When considering life and its preservation, man has a habit of focusing on himself and, perhaps, other mammals. Yet all living creatures rely on plants for air and sustenance. If the plants die suddenly – in this case coating the world in green sludge – it will not take long for every other life form to expire.

It turns out that Hort is an inter-galactic traveller looking for a solution to the virus that is affecting many planets, not just Earth. He asks Penelope to become his companion – bringing along her Vice and Collection – to try to save her world. Hort is persuasive, and Penelope rather likes the idea of becoming a hero.

So, Greensmith is science-fiction. This requires a degree of world building, or should I say universe building, which the author tackles with a hefty dollop of humour. She gets around some tricky concepts by pointing out the limitations of language. How, after all, can something be accurately and fully described in English when nothing like it has ever been seen or experienced by any English speaking people?

The human brain has a habit of anthropomorphising – it sees shapes in clouds, faces on tree trunks or such items as potatoes. When confronted with beings and situations beyond her comprehension, Penelope copes by seeing them as something she can recognise and name – she is, after all, an expert in cataloguing. Her first aliens, other than Hort, are flamencos. She views their antagonists as lizards dressed in armour, knowing they look different to beings from other worlds who will define by their own standards.

Hort is harder to pin down. Attractive and enigmatic, reservations hover around his trustworthiness. Having left Earth with him, however, Penelope has little choice but to follow his lead. The one thing she will not give him free rein over is her Vice and Collection. Hort struggles to understand how he is not unquestionably her handsome hero in the film he creates of his actions and subsequent memories.

As plot is developed and progressed, the author’s writing style comes into its own. Each diversion offered is a delight as well as a further layer in the quirky world building. Penelope never loses sight of her goal – to save planet Earth and thereby her daughter. What she comes to realise is how insignificant one time and place is in the scale of the universe – yet how important the smallest thing can be in making life worth preserving.

“when the largest things made no sense, relief could reside in the smallest objects, the ones that needed so badly to be cherished, instead.”

The denouement ties up threads with aplomb, leaving a sense of satisfaction without compromising all that has gone before.

Any Cop?: This is a tale that is clever yet lightly rendered, offering much to consider within a universe created from witty concepts playing with recognisable features. It is science fiction that focuses on the fun side of storytelling, with a hat tip to how astonishing our natural world is. A timely yet always entertaining reminder that Earth deserves wider protection – not management – for the good of us all.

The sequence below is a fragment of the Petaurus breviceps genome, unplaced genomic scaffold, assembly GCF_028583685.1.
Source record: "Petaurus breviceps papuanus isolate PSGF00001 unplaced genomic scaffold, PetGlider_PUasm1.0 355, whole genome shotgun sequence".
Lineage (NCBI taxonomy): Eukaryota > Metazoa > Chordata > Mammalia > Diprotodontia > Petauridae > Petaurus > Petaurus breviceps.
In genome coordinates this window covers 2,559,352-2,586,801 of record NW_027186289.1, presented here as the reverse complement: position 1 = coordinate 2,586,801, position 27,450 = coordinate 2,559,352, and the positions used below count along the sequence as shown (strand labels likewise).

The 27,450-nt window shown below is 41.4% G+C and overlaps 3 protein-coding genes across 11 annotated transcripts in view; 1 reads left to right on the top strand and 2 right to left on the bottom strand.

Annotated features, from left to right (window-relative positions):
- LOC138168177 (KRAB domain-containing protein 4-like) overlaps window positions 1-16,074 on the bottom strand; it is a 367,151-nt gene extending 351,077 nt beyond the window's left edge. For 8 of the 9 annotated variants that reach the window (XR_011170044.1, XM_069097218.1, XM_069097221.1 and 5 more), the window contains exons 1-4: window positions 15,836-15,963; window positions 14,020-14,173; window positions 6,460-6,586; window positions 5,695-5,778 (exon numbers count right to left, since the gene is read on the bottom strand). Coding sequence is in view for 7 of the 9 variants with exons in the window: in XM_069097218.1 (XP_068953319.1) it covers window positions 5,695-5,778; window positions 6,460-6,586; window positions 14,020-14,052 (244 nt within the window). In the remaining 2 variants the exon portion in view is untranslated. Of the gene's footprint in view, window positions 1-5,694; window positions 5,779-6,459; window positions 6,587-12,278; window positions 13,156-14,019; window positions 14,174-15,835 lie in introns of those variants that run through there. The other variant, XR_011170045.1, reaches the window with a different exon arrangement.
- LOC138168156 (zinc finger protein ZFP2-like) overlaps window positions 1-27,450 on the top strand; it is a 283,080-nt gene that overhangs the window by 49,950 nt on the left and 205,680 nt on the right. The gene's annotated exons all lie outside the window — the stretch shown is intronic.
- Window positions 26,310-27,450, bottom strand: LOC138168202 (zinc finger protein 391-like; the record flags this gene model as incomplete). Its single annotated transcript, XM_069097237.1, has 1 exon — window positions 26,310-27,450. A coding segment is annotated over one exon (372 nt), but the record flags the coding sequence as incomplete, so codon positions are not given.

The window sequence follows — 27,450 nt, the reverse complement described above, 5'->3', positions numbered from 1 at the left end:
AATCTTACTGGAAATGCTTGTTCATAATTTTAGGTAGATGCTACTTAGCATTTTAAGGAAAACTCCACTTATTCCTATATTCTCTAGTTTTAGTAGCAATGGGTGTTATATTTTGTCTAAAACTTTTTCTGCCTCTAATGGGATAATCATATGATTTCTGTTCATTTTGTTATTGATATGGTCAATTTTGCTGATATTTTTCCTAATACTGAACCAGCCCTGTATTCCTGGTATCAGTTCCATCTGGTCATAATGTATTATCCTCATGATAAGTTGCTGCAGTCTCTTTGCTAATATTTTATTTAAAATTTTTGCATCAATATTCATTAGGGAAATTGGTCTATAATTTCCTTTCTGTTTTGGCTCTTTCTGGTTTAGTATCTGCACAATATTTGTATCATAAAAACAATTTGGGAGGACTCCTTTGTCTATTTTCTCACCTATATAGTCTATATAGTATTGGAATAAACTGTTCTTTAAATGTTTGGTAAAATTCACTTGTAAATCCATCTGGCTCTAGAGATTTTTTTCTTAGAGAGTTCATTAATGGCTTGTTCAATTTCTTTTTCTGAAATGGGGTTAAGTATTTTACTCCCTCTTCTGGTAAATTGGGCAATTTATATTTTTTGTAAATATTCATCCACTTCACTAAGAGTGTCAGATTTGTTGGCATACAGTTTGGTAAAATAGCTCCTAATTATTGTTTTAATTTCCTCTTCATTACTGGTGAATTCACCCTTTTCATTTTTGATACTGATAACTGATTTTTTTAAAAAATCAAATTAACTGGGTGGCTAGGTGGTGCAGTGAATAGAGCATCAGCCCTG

Jackie Law

Book Review: The Secret Life of Fungi

“fungi are all over us, around us, and in us, so this is not a world we can choose to ignore, or escape, because it’s their space just as much as it’s ours”

The Secret Life of Fungi: Discoveries from a Hidden World, by Aliya Whiteley, is a work of non fiction that reads like a series of short vignettes. It enables the author to share her lifelong interest in these extraordinary organisms, which many of us take for granted without considering their wonder. The love of her subject shines through the factual, fascinating and often playful prose. It is a book that could change readers’ perception of what exists all around them, wherever they are, in or out of the natural world.

Short chapters offer nuggets that remind how amazing nature remains, despite how it has been plundered. Take, for example, Pilobolus crystallinus, the spores of which are jettisoned from the dung heap where they feast at an acceleration equivalent to 20,000G (a bullet is fired from a shotgun at an acceleration of roughly 9000G).

“this spore release is one of the most powerful forces in nature”

A living specimen of Armillaria ostoyae in the Malheur National Forest, Oregon, has an underground network estimated to stretch for 965 hectares – you could fit 110,000 blue whales within it (although I don’t expect they would be happy with this arrangement). The fungi is a vampire, killing the trees it feasts on. It is also, for no discernable reason, bioluminescent. As the author writes, imagine coming across that in a dark forest at night…

Fungi grow in every possible environment: underground, on icy tundras, from Stonehenge to the International Space Station. Fungal spores can be carried in the wind, some causing illness such as coccidioidomycosis (Valley Fever), which can be fatal – invading its host until eventually (without treatment) vital organs fail. And yet, for every deadly variety there are others necessary for life as we know it.

There are also, of course, the many varieties that are tasty to eat and pleasingly nutritious – although don’t forage unless you know what you’re doing.